1982 – Sugar Ray Leonard retires from boxing for the first time. He retired again in 1984. He came out of retirement in 1987 to defeat Marvelous Marvin Hagler. Sugar Ray retired again in 1991 only to return to the ring in 1997 at age 40. He retired for the last time in 1997 following a TKO and was inducted into the International Boxing Hall of Fame later that same year. Sugar Ray is now 62 years old.
1984 – “The Three Servicemen” Memorial is completed in Washington, DC. It was designed and created to complement the controversial design of the Vietnam Veterans Memorial.
2015 – San Diego’s SeaWorld announces it will overhaul its killer whale show after controversy over the treatment of its whales. Watch a news report on the announcement:
1775 – Congress forms the U.S. Marine Corps. Major Samuel Nicholas was the first Commandant (1775-1783).
1891 – Granville T. Woods patents the electric railway. Known as the “Black Edison,” Woods received close to 60 patents, 15 for inventions or improvements for electric railroads.
1940 – Walt Disney begins serving as an informer for the Los Angeles office of the FBI. Disney’s job was to report back to the FBI any information on Hollywood political subversives until his death in 1966.
1969 – “Sesame Street” premieres on PBS TV. The show is still on the air and is the longest running children’s show. Its creators included Muppets creators Jim Henson and Frank Oz. Watch the opening of the show:
1982 – The Vietnam Veterans Memorial opens in Washington, DC. The design of 21-year-old Chinese-American Ohio-born Maya Ying Lin was chosen from more than 1,400 submissions.
1993 – The House of Representatives passes the Brady Bill, which calls for a background check and five-day waiting period for handgun purchases. The bill, introduced by Rep. Charles Schumer (D-NY), was named for James Brady, who was wounded in the 1981 assassination attempt on President Reagan. The bill was signed into law on November 30th by President Bill Clinton.
1997 – The 1960s pop art icon Peter Max pleads guilty to tax fraud and was sentenced to 2 months in prison and ordered to pay $30,000 in fines. Max is now 81 years old. Watch a Larry King Live and The Early Show interviews with Peter Max and his artwork:
2016 – The Dow Jones Industrial Average sets a new all-time high record of 18,791 just two days after Donald Trump is elected president.
November 11 – Thanks to our Veterans!
1750 – The F.H.C. Society, also known as the Flat Hat Club, is formed at Raleigh Tavern in Williamsburg, Virginia. It was the first college fraternity.
1865 – Mary Edwards Walker, the first female Army surgeon, becomes the first woman to be awarded the Medal of Honor.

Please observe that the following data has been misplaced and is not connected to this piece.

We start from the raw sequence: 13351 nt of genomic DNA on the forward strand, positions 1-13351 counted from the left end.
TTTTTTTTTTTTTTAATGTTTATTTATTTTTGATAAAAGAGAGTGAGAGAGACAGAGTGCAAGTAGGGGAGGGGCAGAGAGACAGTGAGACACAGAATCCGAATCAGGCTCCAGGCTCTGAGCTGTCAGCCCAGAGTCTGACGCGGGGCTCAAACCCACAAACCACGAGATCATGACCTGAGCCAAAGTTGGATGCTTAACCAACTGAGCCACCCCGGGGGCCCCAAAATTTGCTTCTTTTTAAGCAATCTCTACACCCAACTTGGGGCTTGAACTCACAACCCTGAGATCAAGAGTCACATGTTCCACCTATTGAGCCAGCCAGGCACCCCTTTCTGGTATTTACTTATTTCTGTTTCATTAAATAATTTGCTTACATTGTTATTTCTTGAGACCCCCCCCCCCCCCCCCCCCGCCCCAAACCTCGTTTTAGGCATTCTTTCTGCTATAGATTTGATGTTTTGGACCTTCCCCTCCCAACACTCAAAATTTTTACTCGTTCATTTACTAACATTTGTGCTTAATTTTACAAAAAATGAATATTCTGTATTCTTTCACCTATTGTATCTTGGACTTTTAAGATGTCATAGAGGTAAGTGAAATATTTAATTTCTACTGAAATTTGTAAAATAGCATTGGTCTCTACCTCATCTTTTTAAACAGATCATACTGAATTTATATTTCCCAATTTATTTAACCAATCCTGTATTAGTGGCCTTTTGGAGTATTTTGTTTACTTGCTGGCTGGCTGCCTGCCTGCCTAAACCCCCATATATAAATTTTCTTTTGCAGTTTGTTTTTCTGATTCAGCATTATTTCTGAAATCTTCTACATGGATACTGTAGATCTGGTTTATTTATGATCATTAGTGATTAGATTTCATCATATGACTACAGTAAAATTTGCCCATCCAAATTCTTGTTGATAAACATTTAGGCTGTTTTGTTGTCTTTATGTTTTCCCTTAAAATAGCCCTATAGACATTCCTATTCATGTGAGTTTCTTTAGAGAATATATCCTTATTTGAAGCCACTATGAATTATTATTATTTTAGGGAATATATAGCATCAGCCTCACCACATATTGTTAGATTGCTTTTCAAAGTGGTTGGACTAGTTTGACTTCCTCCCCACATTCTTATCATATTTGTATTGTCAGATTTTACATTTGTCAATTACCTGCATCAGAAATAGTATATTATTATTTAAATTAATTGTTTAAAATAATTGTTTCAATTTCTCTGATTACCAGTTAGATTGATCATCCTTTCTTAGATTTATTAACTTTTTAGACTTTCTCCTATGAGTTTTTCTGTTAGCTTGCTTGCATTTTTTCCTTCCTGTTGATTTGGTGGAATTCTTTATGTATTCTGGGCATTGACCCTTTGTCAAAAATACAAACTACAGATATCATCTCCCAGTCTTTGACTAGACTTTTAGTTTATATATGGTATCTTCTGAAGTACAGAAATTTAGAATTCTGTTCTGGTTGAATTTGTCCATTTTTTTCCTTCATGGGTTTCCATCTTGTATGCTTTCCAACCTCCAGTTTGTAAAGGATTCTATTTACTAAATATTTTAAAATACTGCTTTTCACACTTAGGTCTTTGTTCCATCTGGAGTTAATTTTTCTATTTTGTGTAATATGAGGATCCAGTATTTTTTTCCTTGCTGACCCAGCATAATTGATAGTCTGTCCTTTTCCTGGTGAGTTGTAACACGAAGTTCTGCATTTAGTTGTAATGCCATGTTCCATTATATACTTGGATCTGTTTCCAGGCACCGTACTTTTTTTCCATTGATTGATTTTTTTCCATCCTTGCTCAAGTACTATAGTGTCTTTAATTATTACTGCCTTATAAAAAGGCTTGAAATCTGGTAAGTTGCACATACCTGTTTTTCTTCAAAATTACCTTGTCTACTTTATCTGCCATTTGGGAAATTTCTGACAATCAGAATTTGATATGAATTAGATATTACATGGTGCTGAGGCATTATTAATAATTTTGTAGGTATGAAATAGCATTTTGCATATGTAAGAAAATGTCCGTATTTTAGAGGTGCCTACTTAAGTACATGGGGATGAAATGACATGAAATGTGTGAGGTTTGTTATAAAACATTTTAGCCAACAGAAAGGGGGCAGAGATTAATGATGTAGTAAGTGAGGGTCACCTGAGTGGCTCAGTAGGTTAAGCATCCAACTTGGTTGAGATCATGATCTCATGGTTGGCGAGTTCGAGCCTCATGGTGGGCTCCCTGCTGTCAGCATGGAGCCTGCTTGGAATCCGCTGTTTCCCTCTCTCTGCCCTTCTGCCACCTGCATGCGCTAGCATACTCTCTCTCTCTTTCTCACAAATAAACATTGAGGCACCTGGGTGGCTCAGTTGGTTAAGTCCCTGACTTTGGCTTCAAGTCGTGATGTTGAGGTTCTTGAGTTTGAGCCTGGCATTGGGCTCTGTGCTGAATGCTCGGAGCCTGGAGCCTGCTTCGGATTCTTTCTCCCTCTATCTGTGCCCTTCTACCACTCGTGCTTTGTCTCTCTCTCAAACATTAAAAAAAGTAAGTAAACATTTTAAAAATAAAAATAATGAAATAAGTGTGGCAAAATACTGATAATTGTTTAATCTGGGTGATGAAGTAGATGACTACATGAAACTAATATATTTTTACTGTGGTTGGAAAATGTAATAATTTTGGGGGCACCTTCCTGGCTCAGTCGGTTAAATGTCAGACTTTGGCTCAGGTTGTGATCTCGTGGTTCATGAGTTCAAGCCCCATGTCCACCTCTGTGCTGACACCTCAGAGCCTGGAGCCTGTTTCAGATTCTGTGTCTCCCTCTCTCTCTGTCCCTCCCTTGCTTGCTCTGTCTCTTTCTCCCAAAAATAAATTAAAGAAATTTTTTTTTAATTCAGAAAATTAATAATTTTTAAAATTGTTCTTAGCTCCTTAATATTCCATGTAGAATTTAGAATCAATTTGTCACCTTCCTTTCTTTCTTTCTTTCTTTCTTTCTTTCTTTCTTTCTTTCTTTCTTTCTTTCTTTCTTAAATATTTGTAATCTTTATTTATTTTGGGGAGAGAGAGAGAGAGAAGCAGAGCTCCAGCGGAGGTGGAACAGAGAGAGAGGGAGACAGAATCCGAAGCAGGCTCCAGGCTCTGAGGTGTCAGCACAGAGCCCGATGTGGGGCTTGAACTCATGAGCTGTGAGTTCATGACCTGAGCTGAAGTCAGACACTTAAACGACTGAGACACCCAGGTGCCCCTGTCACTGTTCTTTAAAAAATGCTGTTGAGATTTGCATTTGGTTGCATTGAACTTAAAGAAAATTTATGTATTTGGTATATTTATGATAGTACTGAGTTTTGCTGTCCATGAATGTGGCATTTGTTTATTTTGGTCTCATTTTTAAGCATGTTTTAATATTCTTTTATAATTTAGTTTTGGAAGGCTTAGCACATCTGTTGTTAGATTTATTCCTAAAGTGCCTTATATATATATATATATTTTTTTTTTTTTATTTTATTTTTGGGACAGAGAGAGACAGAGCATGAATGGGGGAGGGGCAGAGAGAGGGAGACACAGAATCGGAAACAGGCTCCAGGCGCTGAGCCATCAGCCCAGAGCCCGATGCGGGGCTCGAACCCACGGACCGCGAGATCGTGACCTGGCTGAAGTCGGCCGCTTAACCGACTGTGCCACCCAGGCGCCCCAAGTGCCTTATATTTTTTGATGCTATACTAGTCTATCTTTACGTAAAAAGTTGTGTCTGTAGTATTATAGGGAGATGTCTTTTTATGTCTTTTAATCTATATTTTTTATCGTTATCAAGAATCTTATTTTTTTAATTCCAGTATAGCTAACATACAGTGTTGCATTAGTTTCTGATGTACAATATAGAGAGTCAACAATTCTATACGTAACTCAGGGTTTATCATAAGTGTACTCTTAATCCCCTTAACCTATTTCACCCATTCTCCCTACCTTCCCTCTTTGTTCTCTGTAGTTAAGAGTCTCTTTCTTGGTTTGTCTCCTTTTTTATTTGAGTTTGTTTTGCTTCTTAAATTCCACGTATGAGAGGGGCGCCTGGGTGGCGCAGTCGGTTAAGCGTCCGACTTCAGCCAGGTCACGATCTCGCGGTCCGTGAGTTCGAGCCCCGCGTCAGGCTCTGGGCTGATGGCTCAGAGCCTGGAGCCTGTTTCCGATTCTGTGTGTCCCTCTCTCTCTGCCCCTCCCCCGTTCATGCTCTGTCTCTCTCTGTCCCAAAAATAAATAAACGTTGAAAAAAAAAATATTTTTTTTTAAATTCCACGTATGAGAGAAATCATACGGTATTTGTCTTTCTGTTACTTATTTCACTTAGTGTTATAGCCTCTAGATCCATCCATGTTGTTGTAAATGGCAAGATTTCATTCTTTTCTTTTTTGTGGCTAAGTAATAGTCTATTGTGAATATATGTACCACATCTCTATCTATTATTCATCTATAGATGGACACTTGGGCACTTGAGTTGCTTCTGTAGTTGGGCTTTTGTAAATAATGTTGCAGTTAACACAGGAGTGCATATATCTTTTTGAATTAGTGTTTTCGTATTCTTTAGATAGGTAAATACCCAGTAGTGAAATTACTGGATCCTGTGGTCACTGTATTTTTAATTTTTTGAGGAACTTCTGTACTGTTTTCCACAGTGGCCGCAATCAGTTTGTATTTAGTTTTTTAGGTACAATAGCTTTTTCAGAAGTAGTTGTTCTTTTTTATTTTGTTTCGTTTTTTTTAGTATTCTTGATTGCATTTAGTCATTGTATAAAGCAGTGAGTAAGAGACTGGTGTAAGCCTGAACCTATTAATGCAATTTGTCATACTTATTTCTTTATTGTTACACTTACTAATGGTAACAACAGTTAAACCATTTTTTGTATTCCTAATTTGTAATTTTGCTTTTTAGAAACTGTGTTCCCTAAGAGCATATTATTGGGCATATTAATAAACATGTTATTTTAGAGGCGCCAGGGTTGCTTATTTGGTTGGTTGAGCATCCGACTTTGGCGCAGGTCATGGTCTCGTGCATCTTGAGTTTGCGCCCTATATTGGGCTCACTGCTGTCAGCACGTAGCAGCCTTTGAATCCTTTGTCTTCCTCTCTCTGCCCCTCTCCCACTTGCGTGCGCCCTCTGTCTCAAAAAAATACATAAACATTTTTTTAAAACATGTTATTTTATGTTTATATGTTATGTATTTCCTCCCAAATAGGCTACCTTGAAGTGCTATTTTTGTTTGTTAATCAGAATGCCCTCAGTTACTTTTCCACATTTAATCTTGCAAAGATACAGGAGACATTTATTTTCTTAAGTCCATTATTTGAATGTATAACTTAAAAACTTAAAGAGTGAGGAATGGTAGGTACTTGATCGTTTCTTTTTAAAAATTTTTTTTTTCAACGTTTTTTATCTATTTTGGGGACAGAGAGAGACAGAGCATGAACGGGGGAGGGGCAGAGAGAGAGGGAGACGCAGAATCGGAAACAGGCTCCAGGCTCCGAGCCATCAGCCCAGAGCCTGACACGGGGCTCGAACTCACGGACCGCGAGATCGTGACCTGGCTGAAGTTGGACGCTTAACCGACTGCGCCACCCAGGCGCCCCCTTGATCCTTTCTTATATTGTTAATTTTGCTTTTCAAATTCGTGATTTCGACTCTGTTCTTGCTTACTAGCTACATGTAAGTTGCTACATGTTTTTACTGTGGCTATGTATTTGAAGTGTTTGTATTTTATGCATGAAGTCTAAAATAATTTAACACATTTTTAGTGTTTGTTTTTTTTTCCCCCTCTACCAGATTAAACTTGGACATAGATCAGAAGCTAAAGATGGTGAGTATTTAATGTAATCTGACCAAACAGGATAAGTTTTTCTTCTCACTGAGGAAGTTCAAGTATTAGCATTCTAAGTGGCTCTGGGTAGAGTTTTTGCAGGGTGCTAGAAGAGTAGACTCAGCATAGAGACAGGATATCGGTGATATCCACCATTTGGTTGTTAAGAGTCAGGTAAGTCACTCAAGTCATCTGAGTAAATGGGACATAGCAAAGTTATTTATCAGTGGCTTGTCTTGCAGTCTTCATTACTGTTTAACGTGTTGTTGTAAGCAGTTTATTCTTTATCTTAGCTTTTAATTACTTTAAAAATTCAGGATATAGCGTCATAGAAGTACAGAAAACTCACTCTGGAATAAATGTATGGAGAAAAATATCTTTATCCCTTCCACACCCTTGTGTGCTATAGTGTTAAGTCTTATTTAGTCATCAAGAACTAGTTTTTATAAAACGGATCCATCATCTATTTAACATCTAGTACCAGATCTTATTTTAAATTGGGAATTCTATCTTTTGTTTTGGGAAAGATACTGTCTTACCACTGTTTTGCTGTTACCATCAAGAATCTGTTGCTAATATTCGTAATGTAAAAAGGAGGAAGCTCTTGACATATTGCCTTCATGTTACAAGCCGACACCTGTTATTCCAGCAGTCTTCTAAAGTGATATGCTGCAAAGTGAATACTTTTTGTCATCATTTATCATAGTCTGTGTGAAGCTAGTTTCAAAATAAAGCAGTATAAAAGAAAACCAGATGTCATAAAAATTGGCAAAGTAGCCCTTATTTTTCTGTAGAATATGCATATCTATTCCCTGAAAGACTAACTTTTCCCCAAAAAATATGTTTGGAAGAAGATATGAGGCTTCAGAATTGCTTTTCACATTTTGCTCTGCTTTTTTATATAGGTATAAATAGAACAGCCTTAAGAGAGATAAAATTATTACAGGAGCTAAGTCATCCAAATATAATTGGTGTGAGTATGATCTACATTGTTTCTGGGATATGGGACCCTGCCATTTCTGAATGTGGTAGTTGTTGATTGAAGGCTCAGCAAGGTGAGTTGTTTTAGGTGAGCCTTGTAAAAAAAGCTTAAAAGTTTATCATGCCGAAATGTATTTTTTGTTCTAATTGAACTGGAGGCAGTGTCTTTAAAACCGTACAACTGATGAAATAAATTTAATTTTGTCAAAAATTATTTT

1918 – World War I ends at 11 AM with the signing of the Treaty of Versailles. President Wilson proclaims November 11 a national holiday as Armistice Day in 1919. The holiday was renamed Veteran’s Day after WWII. In 1954, President Eisenhower made the first Veterans Day proclamation.
1921 – President Harding dedicates the Tomb of Unknown Soldier at Arlington National Cemetery. The Tomb of the Unknowns has been guarded continuously 24/7/365 since 1937, including during hurricanes when Honor Guards refused to stand down. Guards are volunteers of the elite 3rd U.S. Infantry Regiment, “The Old Guard,” at Fort Meyer, Virginia. Over 600 Tomb Guard Identification Badges have been awarded since they started counting in 1958.
1926 – U.S. Route 66 is established and, when completed, winds from Chicago to LA, more than two thousand miles all the way. Get your kicks on Route 66. The song of the same name was first recorded by Nat King Cole in 1946.
1939 – Kate Smith makes her first public performance of “God Bless America,” written by Russian-born immigrant Irving Berlin in 1918. Watch the quintessential performance of the patriotic song:
1972 – The Dow Jones Index goes above 1,000 for the first time.
1992 – Russian President Boris Yeltsin tells U.S. senators in a letter that Americans had been held in prison camps after World War II. Some were “summarily executed,” but others were still living in his country voluntarily.
1993 – The Vietnam Women’s Memorial was dedicated in Washington, DC, to honor the more than 11,000 women who served in the Vietnam War.
1998 – Jay Cochrane sets a record for the longest blindfolded skywalk. He walked on a tightrope between the towers of the Flamingo Hilton in Las Vegas, which were 600 feet apart. Watch the death-defying walk:
Image from roadandtrack.com